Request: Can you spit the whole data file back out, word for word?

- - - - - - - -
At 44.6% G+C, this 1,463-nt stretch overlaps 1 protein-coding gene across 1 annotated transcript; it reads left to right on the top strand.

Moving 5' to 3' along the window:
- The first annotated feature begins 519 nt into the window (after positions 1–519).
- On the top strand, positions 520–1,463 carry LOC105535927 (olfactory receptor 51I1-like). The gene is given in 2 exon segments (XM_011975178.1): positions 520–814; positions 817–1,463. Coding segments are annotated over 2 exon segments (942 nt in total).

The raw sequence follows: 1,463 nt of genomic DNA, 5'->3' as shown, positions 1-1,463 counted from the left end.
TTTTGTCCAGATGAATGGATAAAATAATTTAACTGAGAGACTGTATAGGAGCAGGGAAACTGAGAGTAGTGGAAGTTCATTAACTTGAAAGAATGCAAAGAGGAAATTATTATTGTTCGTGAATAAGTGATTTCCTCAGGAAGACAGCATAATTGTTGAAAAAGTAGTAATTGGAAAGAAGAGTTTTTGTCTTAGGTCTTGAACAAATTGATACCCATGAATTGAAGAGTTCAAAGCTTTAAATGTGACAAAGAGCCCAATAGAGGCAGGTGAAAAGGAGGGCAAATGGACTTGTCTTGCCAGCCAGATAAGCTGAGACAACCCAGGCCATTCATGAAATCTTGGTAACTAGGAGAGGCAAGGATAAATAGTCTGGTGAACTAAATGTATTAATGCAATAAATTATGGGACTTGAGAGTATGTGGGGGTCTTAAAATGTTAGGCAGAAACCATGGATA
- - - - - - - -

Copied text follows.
At 44.6% G+C, this 1,463-nt stretch overlaps 1 protein-coding gene across 1 annotated transcript; it reads left to right on the top strand.

Moving 5' to 3' along the window:
- The first annotated feature begins 519 nt into the window (after positions 1–519).
- On the top strand, positions 520–1,463 carry LOC105535927 (olfactory receptor 51I1-like). The gene is given in 2 exon segments (XM_011975178.1): positions 520–814; positions 817–1,463. Coding segments are annotated over 2 exon segments (942 nt in total).

The raw sequence follows: 1,463 nt of genomic DNA, 5'->3' as shown, positions 1-1,463 counted from the left end.
TTTTGTCCAGATGAATGGATAAAATAATTTAACTGAGAGACTGTATAGGAGCAGGGAAACTGAGAGTAGTGGAAGTTCATTAACTTGAAAGAATGCAAAGAGGAAATTATTATTGTTCGTGAATAAGTGATTTCCTCAGGAAGACAGCATAATTGTTGAAAAAGTAGTAATTGGAAAGAAGAGTTTTTGTCTTAGGTCTTGAACAAATTGATACCCATGAATTGAAGAGTTCAAAGCTTTAAATGTGACAAAGAGCCCAATAGAGGCAGGTGAAAAGGAGGGCAAATGGACTTGTCTTGCCAGCCAGATAAGCTGAGACAACCCAGGCCATTCATGAAATCTTGGTAACTAGGAGAGGCAAGGATAAATAGTCTGGTGAACTAAATGTATTAATGCAATAAATTATGGGACTTGAGAGTATGTGGGGGTCTTAAAATGTTAGGCAGAAACCATGGATA